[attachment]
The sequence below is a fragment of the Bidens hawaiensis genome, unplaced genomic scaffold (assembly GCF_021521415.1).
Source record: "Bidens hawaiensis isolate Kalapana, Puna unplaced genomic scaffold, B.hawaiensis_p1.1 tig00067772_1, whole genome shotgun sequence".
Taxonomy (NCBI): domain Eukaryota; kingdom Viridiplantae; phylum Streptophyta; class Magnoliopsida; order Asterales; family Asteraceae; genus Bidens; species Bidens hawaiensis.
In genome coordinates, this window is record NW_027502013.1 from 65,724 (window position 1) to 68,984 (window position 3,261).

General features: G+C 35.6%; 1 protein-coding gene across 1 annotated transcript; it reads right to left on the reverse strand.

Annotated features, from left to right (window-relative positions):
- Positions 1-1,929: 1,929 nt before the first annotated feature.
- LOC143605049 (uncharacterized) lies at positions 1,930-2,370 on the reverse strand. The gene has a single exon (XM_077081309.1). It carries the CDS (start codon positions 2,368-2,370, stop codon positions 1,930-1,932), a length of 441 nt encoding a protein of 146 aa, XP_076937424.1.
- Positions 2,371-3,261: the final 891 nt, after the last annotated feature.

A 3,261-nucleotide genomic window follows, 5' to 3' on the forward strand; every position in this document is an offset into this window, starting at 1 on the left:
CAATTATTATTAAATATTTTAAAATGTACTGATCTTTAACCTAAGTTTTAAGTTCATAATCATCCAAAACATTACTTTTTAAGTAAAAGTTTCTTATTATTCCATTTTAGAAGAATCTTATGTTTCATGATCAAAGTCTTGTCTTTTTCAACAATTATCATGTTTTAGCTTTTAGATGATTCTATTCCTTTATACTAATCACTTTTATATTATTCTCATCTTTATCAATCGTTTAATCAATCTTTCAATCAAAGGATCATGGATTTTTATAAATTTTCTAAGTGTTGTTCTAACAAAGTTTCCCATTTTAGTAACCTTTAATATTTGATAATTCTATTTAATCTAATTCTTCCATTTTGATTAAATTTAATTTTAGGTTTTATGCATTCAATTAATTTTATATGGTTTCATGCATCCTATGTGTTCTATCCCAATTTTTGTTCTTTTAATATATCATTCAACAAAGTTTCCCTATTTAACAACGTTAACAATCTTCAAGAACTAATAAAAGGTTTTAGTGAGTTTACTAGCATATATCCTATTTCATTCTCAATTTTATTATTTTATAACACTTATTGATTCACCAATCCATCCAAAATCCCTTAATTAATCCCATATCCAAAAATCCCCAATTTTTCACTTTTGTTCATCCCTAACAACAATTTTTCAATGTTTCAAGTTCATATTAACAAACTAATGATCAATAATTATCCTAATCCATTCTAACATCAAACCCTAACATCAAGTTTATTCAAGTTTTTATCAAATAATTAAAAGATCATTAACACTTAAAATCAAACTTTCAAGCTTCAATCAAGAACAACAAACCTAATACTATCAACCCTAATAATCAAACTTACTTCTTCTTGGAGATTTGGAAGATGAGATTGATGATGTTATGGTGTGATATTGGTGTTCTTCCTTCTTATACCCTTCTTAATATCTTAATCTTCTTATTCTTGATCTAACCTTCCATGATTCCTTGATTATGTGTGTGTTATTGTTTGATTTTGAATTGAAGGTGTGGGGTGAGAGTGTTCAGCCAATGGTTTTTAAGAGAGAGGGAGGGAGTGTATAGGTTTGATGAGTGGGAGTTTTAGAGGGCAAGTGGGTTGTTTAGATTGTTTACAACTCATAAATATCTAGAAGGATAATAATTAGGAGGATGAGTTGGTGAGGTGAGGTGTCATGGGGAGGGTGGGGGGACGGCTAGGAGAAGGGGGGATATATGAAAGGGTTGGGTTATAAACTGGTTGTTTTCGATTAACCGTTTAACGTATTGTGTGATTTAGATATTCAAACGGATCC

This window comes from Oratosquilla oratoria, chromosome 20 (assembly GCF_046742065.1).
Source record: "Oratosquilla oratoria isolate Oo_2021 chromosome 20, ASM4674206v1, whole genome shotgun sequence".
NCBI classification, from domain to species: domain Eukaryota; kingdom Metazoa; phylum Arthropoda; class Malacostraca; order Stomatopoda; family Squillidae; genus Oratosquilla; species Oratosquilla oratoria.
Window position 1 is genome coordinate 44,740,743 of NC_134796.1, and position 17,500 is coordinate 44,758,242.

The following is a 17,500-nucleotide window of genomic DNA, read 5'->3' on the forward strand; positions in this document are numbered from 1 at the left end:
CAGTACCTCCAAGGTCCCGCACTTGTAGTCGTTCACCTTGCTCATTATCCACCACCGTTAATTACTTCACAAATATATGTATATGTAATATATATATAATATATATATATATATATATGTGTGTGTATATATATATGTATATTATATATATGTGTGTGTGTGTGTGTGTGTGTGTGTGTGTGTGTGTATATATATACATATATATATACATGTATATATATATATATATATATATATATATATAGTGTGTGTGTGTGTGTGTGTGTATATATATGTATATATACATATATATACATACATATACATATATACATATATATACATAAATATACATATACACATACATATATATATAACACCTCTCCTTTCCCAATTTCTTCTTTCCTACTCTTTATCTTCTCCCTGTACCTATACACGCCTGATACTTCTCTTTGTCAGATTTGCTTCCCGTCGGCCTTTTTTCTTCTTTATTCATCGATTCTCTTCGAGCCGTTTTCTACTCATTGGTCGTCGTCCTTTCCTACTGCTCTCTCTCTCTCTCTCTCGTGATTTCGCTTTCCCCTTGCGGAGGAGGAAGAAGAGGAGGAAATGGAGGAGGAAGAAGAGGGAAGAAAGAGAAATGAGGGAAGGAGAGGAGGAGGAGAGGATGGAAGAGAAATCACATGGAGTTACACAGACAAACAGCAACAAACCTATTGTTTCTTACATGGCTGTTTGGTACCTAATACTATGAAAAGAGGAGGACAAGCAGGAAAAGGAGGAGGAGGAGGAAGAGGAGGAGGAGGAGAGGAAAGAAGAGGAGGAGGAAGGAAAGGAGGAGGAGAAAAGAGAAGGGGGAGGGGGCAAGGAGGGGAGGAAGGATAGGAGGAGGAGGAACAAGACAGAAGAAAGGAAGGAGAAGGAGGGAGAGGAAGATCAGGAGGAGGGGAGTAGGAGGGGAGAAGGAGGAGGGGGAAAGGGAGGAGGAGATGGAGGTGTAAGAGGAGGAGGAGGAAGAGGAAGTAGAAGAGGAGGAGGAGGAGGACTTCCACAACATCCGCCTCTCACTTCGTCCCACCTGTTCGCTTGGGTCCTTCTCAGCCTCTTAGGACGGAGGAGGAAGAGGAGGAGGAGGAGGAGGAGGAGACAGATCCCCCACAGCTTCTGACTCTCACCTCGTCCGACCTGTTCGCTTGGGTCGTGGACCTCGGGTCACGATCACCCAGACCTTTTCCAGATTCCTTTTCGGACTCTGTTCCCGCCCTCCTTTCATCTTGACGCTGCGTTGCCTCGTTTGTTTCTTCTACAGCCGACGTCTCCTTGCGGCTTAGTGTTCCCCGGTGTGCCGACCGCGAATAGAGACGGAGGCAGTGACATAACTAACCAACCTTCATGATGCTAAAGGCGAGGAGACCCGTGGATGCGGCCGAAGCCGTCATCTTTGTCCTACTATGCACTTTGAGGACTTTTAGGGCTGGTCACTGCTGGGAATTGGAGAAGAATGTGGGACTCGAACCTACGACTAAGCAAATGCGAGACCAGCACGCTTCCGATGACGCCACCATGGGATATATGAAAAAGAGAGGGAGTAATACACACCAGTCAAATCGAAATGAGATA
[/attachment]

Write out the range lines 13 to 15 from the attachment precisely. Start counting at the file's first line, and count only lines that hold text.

Source record: "Oratosquilla oratoria isolate Oo_2021 chromosome 20, ASM4674206v1, whole genome shotgun sequence".
NCBI classification, from domain to species: domain Eukaryota; kingdom Metazoa; phylum Arthropoda; class Malacostraca; order Stomatopoda; family Squillidae; genus Oratosquilla; species Oratosquilla oratoria.
Window position 1 is genome coordinate 44,740,743 of NC_134796.1, and position 17,500 is coordinate 44,758,242.